Creating an example tracing tutor

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Creating an example-tracing tutor for fraction addition

Table of Contents

  1. Introduction
  2. Run the student interface and CTAT
  3. Create a start state
  4. Demonstrate Solutions
  5. Annotate solution steps
    1. Incorrect steps
    2. Hint messages
    3. Skill labels
    4. Save your changes
  6. Test your tutor


  • CTAT 4.2+
  • A completed HTML interface for fraction addition:
    • If you have built your own Fraction Addition interface by following the steps in Building an HTML student interface for fraction addition, you can use your own interface,


    • If you have CTAT 4.3 or later installed, copy the contents of the HTML FractionAddition folder in the Cognitive Tutor Authoring Tools\Projects\ directory of your installation to CTAT\MyFractionAddition,


    • If you have installed CTAT 4.2.x, an example version of a Fraction Addition interface is available for download here. Click on the Raw button, then save the browser page to a package folder in your CTAT Workspace (e.g., <ctatworkspace>\MyFractionAddition\HTML\FractionAddition.html).


In this tutorial, you will use a completed student interface and CTAT's Behavior Recorder to author an Example-tracing Tutor for the fraction addition problem 1/4 + 1/6. You will author the tutor by demonstration, without programming.

An Example-tracing Tutor is primarily composed of a student interface and a Behavior Recorder graph (BRD file) that stores data on the current problem. Multiple BRDs (problems) are often used with a single student interface.

When authoring an Example-tracing Tutor, both the student interface and CTAT must be running, as they communicate with one another during the authoring process.

Run the student interface and CTAT

The first step in authoring an Example-tracing tutor is to open both the student interface and CTAT.

To open an HTML student interface for fraction addition:

  1. Launch CTAT for HTML and Flash.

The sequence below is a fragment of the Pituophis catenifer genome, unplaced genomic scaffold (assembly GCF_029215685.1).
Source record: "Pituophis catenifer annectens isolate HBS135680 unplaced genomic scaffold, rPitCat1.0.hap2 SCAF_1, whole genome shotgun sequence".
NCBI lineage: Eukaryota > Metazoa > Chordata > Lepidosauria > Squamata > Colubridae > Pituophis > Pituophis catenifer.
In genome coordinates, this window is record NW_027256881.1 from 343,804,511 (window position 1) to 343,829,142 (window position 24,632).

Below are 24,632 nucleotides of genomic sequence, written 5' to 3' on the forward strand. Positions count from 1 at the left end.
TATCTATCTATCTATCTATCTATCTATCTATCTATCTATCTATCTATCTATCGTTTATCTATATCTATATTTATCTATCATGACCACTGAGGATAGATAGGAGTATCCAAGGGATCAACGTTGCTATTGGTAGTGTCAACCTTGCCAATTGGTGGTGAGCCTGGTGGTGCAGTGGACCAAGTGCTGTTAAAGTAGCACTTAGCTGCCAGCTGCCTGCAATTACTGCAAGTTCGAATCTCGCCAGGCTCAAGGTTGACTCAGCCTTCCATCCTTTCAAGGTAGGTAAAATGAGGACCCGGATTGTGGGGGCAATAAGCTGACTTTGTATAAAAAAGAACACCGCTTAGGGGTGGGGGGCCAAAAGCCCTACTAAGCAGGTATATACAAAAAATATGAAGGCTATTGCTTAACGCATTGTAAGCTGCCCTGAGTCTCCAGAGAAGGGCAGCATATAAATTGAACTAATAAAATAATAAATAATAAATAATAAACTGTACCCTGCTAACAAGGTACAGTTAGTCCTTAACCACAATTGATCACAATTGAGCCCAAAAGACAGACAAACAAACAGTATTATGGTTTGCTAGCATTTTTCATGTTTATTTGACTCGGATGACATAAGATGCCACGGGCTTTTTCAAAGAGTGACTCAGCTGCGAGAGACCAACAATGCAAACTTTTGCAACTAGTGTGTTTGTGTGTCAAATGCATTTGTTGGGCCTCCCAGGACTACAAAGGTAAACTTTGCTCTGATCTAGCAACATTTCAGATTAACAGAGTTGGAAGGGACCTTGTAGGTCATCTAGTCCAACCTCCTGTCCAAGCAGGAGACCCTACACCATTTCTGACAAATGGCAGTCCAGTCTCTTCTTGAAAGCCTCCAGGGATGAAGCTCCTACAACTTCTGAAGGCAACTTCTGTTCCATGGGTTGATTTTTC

2. Select File > Launch HTML Interface. Locate and open the fraction addition interface HTML file; the interface will open in your browser.

    Tip: If you created your interface in the CTAT HTML Editor, open the .html file, not the .ed.html file.

  3. Position CTAT and the HTML fraction addition interface so that both windows are visible.

You must open the HTML student interface using the Launch HTML Interface menu option in the tools. This will enable the HTML student interface to communicate with CTAT.

Launching both the HTML student interface and CTAT

Figure: Positioning the HTML student interface for fraction addition and 'CTAT for HTML and Flash' side-by-side.

Create a start state

Once your interface is running and connected to CTAT, the next step is to create the initial problem state, or "start state". In your student interface, enter the two fractions 1/4 and 1/6 in the Given Fractions column.

To make this state the start state for the given problem, select Graph > Create Start State from the menu in CTAT. When prompted for a start state name, enter 1-4+1-6, and click OK. You should now see your start state in the Graph window as a new node titled "1-4+1-6".

Graph start state

Start state node in the Graph window.


When you create a start state node in the graph, any values you entered in the interface are saved in the graph. The start state node represents the state of the interface at the time the node was created (in this case, the initial problem state for solving 1/4 plus 1/6).

Demonstrate Solutions

After creating a start state, demonstrate correct and alternate answers, as well as common errors, that students might make for this problem. CTAT's behavior recorder will record the demonstrated behavior in the form of a "behavior graph".

The Author Mode in CTAT switches to Demonstrate after you create your start state (see below).

Figure: Author Mode is set to Demonstrate.

Now you can demonstrate a correct solution to the problem. The behavior recorder records each demonstrated step as a 'link'—the line connecting two nodes—in its graph. In the graph, actions are represented by links, while states are represented by nodes.

Figure: One solution path demonstrated.

You can demonstrate an alternative solution path—one which is correct but not preferred—by clicking on the start state node in the behavior graph, and demonstrating the solution steps for that path. For 1/4 +1/6, you might demonstrate a solution where the student multiplies the denominators to get a common denominator of 24. This solution is valid, but not preferred, as '24' is not the least common denominator. Preferred paths in the graph show thick lines for edges, while unpreferred paths show a thin line.

Figure: An alternate solution path demonstrated.

If you forget to include a solution step, click on the node that precedes that step (you'll see the student interface update to reflect the state of that node), then demonstrate your step.


It is good practice to include a "Done" action at the end of each path in your behavior graph for two reasons: first, it is part of a cognitive skill to know when a problem is solved; second, when you create a curriculum consisting of a series of problems, the "Done" action, when accepted by the tutor, is a signal to present the next problem.